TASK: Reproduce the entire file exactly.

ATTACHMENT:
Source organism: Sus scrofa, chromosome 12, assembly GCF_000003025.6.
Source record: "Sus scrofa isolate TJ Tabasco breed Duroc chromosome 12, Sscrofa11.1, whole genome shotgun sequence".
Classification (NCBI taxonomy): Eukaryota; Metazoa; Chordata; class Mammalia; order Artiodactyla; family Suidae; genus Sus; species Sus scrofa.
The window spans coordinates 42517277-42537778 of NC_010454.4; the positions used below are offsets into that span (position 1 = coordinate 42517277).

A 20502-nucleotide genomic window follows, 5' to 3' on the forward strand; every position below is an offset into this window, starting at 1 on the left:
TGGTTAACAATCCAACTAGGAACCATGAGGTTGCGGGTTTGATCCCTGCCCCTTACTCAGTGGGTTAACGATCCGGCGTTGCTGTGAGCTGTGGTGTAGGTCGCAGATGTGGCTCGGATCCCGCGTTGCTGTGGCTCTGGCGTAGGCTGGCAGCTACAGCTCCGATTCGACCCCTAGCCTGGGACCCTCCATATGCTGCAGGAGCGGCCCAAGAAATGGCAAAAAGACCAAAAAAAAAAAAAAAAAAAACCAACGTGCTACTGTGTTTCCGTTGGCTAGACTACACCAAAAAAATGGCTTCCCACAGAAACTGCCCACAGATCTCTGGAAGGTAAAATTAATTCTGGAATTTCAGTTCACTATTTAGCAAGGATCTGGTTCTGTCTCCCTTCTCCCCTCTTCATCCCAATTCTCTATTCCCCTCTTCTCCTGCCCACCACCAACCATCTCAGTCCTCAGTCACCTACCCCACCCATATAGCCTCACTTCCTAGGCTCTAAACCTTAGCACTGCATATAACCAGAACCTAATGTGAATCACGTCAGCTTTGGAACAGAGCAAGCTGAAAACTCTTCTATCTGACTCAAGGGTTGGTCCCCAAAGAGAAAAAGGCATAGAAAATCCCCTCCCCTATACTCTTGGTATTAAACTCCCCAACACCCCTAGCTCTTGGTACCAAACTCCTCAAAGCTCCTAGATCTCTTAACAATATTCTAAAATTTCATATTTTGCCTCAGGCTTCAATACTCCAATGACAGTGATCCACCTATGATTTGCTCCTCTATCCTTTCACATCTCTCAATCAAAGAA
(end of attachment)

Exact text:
Source organism: Sus scrofa, chromosome 12, assembly GCF_000003025.6.
Source record: "Sus scrofa isolate TJ Tabasco breed Duroc chromosome 12, Sscrofa11.1, whole genome shotgun sequence".
Classification (NCBI taxonomy): Eukaryota; Metazoa; Chordata; class Mammalia; order Artiodactyla; family Suidae; genus Sus; species Sus scrofa.
The window spans coordinates 42517277-42537778 of NC_010454.4; the positions used below are offsets into that span (position 1 = coordinate 42517277).

A 20502-nucleotide genomic window follows, 5' to 3' on the forward strand; every position below is an offset into this window, starting at 1 on the left:
TGGTTAACAATCCAACTAGGAACCATGAGGTTGCGGGTTTGATCCCTGCCCCTTACTCAGTGGGTTAACGATCCGGCGTTGCTGTGAGCTGTGGTGTAGGTCGCAGATGTGGCTCGGATCCCGCGTTGCTGTGGCTCTGGCGTAGGCTGGCAGCTACAGCTCCGATTCGACCCCTAGCCTGGGACCCTCCATATGCTGCAGGAGCGGCCCAAGAAATGGCAAAAAGACCAAAAAAAAAAAAAAAAAAAACCAACGTGCTACTGTGTTTCCGTTGGCTAGACTACACCAAAAAAATGGCTTCCCACAGAAACTGCCCACAGATCTCTGGAAGGTAAAATTAATTCTGGAATTTCAGTTCACTATTTAGCAAGGATCTGGTTCTGTCTCCCTTCTCCCCTCTTCATCCCAATTCTCTATTCCCCTCTTCTCCTGCCCACCACCAACCATCTCAGTCCTCAGTCACCTACCCCACCCATATAGCCTCACTTCCTAGGCTCTAAACCTTAGCACTGCATATAACCAGAACCTAATGTGAATCACGTCAGCTTTGGAACAGAGCAAGCTGAAAACTCTTCTATCTGACTCAAGGGTTGGTCCCCAAAGAGAAAAAGGCATAGAAAATCCCCTCCCCTATACTCTTGGTATTAAACTCCCCAACACCCCTAGCTCTTGGTACCAAACTCCTCAAAGCTCCTAGATCTCTTAACAATATTCTAAAATTTCATATTTTGCCTCAGGCTTCAATACTCCAATGACAGTGATCCACCTATGATTTGCTCCTCTATCCTTTCACATCTCTCAATCAAAGAA